I was able 2 weeks ago to attend the Long Beach Quilt Show. It was my first time ever attending anything of the like. I really enjoyed running into a couple of my guild members - and I especially liked seeing the demonstration of new tools - that's always what I like!
I have to say that there wasn't much represented in the way of the modern quilter a la "Modern Quilt Guild" - just a few little snippets. For the most part there seemed to be a huge divide between two well represented groups - the traditional quilters and the art quilters.
(I'll post some fun things I saw, I tried not to take any pics of ones I wasn't supposed to, so if you see any ones that I shouldn't have, please let me know and I will remove them)
Now of course, you know I loved loved loved touring the art quilts. The way that those artists manipulate fabric was mind boggling to me. And I for sure could see how I could fit into their camp with what I love to do on my art/collage side. The traditional quilts didn't do much to inspire me, though there was CERTAINLY talent on the side of the quilters themselves. I just am an artist at heart and only snatched a few pics...
But I also really love the idea of a usable, washable, stainable, lovable quilt that doesn't just hang on the wall. I love the humility of a work of art that you end up sleeping with or using to cover your kids or have a picnic on. There's just something about that to me.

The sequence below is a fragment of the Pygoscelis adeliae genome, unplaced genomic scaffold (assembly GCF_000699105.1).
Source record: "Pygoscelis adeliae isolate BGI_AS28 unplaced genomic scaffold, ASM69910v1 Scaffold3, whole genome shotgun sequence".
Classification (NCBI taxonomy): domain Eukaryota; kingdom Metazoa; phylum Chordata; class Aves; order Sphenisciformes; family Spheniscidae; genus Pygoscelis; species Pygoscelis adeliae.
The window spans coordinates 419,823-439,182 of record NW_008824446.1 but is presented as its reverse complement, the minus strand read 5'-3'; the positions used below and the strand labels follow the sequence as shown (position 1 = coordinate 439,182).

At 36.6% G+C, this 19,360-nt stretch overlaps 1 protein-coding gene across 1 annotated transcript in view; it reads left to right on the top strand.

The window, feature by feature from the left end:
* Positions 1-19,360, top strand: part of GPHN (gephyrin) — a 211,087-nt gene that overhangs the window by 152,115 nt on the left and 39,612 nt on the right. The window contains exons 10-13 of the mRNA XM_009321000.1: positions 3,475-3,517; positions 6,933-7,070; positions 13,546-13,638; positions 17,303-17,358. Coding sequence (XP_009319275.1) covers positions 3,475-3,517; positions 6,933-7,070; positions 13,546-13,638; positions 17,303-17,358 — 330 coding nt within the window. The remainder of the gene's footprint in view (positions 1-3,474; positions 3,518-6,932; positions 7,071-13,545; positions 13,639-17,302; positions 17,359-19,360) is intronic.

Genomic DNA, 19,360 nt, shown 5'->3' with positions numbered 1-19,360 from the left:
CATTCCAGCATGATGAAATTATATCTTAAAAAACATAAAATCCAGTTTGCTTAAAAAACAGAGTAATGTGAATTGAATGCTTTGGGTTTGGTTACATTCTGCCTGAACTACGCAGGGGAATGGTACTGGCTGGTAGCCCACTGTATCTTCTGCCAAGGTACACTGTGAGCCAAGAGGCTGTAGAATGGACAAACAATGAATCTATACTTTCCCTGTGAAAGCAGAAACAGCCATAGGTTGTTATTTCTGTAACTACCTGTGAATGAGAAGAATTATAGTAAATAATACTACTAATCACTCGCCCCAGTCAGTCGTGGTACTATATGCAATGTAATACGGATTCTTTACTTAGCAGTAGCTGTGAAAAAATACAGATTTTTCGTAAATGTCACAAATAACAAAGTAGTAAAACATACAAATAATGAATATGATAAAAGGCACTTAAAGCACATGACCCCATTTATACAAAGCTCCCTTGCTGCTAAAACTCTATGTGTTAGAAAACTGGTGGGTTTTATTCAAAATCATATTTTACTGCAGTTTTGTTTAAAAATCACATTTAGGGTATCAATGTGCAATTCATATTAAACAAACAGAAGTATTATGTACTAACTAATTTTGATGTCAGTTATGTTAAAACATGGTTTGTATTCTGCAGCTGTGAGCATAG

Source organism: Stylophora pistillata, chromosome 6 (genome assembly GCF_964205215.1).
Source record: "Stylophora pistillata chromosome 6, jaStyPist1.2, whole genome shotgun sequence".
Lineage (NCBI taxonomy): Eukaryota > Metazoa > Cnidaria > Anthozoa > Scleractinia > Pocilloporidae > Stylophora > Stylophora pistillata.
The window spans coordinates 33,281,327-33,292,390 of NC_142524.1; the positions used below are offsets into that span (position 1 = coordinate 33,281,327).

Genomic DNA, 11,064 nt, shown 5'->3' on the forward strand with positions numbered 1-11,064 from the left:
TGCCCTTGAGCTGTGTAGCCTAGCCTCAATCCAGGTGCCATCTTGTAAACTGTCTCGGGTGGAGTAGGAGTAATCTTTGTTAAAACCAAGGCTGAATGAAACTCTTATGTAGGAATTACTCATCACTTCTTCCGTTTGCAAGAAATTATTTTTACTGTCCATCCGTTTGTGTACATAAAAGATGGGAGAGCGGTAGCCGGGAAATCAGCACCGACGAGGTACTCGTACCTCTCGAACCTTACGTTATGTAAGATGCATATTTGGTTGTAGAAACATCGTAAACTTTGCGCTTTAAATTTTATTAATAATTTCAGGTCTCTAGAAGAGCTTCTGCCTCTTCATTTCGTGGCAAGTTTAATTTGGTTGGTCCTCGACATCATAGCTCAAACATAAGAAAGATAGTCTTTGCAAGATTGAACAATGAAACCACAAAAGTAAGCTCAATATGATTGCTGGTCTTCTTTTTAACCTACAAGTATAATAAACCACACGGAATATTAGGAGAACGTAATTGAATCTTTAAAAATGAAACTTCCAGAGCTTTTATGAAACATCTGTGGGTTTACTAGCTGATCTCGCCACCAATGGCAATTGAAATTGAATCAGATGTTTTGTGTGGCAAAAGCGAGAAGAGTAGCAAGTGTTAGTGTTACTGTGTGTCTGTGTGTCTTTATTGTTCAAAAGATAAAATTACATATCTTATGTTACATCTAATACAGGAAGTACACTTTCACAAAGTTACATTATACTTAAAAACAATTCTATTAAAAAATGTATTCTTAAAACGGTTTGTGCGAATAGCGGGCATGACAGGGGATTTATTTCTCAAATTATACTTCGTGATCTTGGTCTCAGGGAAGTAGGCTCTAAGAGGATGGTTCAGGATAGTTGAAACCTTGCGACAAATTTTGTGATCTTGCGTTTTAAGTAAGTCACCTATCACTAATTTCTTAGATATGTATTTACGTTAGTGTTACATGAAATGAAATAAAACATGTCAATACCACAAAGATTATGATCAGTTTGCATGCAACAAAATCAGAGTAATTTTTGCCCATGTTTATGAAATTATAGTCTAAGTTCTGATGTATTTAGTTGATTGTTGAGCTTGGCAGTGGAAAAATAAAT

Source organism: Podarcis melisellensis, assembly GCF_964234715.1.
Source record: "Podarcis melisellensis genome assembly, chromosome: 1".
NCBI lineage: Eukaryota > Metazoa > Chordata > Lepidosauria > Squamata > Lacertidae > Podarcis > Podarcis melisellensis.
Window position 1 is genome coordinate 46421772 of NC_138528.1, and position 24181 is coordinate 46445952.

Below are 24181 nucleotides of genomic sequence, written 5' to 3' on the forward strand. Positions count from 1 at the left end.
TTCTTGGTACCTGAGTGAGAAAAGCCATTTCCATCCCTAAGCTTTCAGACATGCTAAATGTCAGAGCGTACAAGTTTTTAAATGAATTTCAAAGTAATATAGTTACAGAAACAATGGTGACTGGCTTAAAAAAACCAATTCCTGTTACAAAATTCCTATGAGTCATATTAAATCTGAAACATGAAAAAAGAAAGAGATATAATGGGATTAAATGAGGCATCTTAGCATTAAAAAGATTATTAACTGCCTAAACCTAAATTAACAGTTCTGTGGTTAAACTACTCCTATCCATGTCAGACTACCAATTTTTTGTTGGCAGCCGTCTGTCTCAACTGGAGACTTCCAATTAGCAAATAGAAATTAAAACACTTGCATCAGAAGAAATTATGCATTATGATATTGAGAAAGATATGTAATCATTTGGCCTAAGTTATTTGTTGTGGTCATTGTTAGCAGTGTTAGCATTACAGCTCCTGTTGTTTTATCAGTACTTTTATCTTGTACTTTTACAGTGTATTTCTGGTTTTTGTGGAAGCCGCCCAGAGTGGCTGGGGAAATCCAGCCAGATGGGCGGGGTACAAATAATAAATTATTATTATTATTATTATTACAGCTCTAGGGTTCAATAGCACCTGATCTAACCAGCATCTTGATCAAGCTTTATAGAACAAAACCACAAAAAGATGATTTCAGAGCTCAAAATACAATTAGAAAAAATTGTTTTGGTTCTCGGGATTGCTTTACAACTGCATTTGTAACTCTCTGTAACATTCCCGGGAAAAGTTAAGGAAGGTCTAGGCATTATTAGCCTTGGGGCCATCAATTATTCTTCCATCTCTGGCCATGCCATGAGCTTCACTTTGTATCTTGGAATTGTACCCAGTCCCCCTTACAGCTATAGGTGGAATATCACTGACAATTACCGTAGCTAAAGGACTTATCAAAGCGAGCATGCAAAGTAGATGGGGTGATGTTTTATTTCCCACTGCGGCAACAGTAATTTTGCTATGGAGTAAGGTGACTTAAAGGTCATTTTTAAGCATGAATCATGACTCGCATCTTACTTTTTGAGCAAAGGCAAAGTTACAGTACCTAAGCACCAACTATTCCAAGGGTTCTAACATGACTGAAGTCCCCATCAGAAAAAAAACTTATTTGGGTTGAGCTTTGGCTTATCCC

(Look at how tiny these yoyos are!
The owner of it said that his mother made it - It covered his entire 6 foot table, top and sides... it's amazing)
So I left, a little confused for sure - confused about where I belong. But I think that was good. Because I love the idea that there is a place somewhere in the middle for me. I haven't quite exactly found my voice and I don't think I fit particularly into any one box - but I love the dialogue I had with myself (you already knew I was crazy) on my way home in the car.
It's continued for a couple of weeks. And I know that I still have years and years to figure out my style. I loved my art professor in college who told me that my 20s and 30s were just about figuring out my artistic language and that my 40s were when I should expect to really be flying. That gives me 5 more years of experimenting!